Speaking about organisation and impacts, I would like to underline that the ECI does not only have an impact on the European level, but that it also has influences and interrelates with the local national and international levels. The example of the ECI “Right2Water” and its success in Germany is very telling since debates on this topic were held before thanks to local participatory democracy. It would be really interesting to analyse if an interrelated multilevel participatory democracy system would be more efficient and thus necessary to improve the ECI. The ECI seems to be used as well in order to reach the international level beyond the EU. Mrs Perret showed her determination to spread the campaign and try to impact people and institutions beyond Europe. And if we look at Mr Häfner’s ambition to promote participatory democracy in every international organisation, we might see that the ECI can also be used as a springboard to develop ideas and projects globally.
Concerning the relation between the ECI and the European institutions, we can already state that all the European institutions try to have a “citizen-friendly” approach towards the ECI as far as the tool increases their legitimacy. The European Economic and Social Committee has proved its determination to support ECIs’ organisers, and the European Parliament too has positioned itself in favour of the ECI. But one striking aspect is the central role of the European Commission in the life of an ECI. The institution decides if the claim made by an ECI will be followed by political acts – i.e. an official legislative proposal – or not. This gives rise to substantial uncertainties regarding the future of an ECI. The political power of the European Commission over the ECIs as well as the impact of its decisions on future initiatives is significant and was not left unacknowledged by Mrs Kurpisz in her speech. As it has been underlined by Mr Malosse, the multiple efforts of committed citizens during the difficult campaigns must be followed by actions from the European institutions if they do not want to create too much frustration and widen the gap between citizens and institutions. But according to Mrs Sharma, officials do not even seem to know how to deal with successful ECIs which might explain current hesitancy and the clear lack of communication about the ECI from the national and European institutions.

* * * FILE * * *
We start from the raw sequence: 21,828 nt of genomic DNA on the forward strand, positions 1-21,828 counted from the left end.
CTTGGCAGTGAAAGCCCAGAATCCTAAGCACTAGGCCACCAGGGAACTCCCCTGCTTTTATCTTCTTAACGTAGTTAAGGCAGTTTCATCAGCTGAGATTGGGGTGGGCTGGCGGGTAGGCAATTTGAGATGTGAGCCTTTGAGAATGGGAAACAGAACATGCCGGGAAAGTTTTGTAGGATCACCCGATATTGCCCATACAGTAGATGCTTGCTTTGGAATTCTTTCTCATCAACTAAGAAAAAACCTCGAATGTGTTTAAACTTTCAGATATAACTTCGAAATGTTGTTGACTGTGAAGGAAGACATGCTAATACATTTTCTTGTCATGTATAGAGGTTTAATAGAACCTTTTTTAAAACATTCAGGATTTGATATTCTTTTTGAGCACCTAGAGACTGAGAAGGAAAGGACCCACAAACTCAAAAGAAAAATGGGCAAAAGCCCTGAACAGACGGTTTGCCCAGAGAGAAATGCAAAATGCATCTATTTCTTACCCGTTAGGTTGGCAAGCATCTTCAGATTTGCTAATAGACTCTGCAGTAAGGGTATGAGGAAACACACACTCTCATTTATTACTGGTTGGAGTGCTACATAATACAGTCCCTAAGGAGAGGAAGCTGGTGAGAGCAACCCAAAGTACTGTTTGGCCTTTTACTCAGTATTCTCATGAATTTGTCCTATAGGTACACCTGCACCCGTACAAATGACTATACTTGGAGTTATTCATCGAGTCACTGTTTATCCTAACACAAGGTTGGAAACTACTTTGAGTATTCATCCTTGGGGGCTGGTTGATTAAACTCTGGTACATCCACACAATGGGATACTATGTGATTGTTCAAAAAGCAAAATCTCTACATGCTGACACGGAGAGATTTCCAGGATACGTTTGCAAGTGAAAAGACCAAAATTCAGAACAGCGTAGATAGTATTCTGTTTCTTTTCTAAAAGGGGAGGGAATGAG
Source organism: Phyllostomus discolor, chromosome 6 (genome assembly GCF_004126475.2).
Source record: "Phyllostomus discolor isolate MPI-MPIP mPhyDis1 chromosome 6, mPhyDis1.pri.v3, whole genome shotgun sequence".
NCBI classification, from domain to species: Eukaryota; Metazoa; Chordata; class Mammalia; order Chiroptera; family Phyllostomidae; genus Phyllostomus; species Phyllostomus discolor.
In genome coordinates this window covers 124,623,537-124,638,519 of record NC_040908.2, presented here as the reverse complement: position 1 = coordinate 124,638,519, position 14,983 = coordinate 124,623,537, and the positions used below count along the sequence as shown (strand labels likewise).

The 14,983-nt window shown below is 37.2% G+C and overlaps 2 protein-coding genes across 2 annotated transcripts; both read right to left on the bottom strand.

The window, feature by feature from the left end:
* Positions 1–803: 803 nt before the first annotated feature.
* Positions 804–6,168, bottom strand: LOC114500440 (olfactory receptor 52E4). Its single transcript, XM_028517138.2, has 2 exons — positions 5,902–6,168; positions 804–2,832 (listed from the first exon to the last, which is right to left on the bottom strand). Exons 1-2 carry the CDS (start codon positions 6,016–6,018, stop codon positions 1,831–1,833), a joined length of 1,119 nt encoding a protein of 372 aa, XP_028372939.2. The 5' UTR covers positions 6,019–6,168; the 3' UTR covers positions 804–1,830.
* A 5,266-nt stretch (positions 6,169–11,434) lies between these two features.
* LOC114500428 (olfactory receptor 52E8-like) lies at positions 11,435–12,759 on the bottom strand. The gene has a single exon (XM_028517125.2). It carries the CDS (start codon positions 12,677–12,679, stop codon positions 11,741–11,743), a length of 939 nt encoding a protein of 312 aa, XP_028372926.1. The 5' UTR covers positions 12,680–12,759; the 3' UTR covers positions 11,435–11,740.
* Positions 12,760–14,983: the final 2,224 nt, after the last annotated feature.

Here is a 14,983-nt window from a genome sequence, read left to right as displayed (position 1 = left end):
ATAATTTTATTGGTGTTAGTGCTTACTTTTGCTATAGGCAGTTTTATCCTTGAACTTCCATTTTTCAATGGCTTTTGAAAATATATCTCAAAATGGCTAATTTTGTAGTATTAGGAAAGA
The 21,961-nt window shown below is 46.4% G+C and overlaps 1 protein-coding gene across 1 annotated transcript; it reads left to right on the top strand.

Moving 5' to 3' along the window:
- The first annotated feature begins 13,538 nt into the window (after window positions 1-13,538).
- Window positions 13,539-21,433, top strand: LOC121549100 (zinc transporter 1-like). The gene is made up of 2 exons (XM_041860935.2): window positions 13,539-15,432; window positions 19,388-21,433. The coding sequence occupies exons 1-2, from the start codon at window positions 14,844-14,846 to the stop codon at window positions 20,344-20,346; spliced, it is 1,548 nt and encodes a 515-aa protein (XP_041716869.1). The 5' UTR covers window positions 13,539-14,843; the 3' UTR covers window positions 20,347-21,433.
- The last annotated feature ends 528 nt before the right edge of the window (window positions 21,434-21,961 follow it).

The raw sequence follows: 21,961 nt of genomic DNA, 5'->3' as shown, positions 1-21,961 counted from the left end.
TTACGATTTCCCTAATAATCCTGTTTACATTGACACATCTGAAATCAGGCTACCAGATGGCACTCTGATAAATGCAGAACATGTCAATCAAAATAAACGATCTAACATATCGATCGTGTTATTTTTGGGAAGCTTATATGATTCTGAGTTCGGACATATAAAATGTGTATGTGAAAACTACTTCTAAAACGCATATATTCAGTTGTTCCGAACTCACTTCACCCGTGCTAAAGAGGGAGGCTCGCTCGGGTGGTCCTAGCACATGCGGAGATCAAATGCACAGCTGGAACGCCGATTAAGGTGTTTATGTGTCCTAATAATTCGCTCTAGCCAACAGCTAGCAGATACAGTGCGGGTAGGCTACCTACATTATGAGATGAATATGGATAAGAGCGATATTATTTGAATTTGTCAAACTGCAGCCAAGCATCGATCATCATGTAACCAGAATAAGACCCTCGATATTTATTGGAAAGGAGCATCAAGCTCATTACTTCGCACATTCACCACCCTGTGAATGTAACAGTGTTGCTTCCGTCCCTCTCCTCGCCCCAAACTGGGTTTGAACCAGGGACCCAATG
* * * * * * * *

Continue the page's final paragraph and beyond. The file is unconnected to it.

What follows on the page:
In this view it will be especially interesting to follow the first hearings of the Citizens’ Committees by the European Parliament and the European Commission, and to see whether, on 20 March 2014, the European Commission will decide to pursue Right2Water’s goals or not. It would be most interesting to continue to monitor the development of this tool in the long run, and especially to examine the revision of the ECI Regulation planned for 2015. Some questions still remain unanswered concerning this tool, so the ECI needs to be monitored in future. Thus a deeper analysis is needed, research on this tool and its impact needs to be promoted.
However, there is reason for optimism, as some of the campaigns have already had an impact at European level, and this may have repercussions and create further interaction at the local, national and international levels. Last but not least, the ECI’s potential might increase gradually depending on the EU institutions’ reactions, but also as a result of EU citizens’ commitment.